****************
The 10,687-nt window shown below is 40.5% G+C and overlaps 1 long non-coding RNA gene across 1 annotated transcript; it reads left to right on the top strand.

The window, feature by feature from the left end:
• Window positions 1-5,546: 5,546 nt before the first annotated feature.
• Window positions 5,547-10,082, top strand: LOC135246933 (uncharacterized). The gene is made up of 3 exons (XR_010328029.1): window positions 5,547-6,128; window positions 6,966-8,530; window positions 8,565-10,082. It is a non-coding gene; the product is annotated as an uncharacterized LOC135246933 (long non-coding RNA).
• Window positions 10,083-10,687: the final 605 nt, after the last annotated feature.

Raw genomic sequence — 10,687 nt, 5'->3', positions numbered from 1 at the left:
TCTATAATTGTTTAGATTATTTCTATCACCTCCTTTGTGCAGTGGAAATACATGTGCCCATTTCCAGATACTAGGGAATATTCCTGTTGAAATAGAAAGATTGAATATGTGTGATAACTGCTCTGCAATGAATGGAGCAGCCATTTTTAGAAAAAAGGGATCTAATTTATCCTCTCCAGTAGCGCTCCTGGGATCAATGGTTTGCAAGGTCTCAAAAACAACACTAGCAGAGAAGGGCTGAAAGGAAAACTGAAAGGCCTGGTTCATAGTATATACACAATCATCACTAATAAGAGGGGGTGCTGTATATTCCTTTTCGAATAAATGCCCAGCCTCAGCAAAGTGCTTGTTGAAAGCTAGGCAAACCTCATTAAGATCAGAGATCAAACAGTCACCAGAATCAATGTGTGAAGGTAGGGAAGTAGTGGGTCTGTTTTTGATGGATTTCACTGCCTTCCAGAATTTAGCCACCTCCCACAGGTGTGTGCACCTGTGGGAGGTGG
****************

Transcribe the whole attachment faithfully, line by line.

The 10,687-nt window shown below is 40.5% G+C and overlaps 1 long non-coding RNA gene across 1 annotated transcript; it reads left to right on the top strand.

The window, feature by feature from the left end:
• Window positions 1-5,546: 5,546 nt before the first annotated feature.
• Window positions 5,547-10,082, top strand: LOC135246933 (uncharacterized). The gene is made up of 3 exons (XR_010328029.1): window positions 5,547-6,128; window positions 6,966-8,530; window positions 8,565-10,082. It is a non-coding gene; the product is annotated as an uncharacterized LOC135246933 (long non-coding RNA).
• Window positions 10,083-10,687: the final 605 nt, after the last annotated feature.

Raw genomic sequence — 10,687 nt, 5'->3', positions numbered from 1 at the left:
TCTATAATTGTTTAGATTATTTCTATCACCTCCTTTGTGCAGTGGAAATACATGTGCCCATTTCCAGATACTAGGGAATATTCCTGTTGAAATAGAAAGATTGAATATGTGTGATAACTGCTCTGCAATGAATGGAGCAGCCATTTTTAGAAAAAAGGGATCTAATTTATCCTCTCCAGTAGCGCTCCTGGGATCAATGGTTTGCAAGGTCTCAAAAACAACACTAGCAGAGAAGGGCTGAAAGGAAAACTGAAAGGCCTGGTTCATAGTATATACACAATCATCACTAATAAGAGGGGGTGCTGTATATTCCTTTTCGAATAAATGCCCAGCCTCAGCAAAGTGCTTGTTGAAAGCTAGGCAAACCTCATTAAGATCAGAGATCAAACAGTCACCAGAATCAATGTGTGAAGGTAGGGAAGTAGTGGGTCTGTTTTTGATGGATTTCACTGCCTTCCAGAATTTAGCCACCTCCCACAGGTGTGTGCACCTGTGGGAGGTGG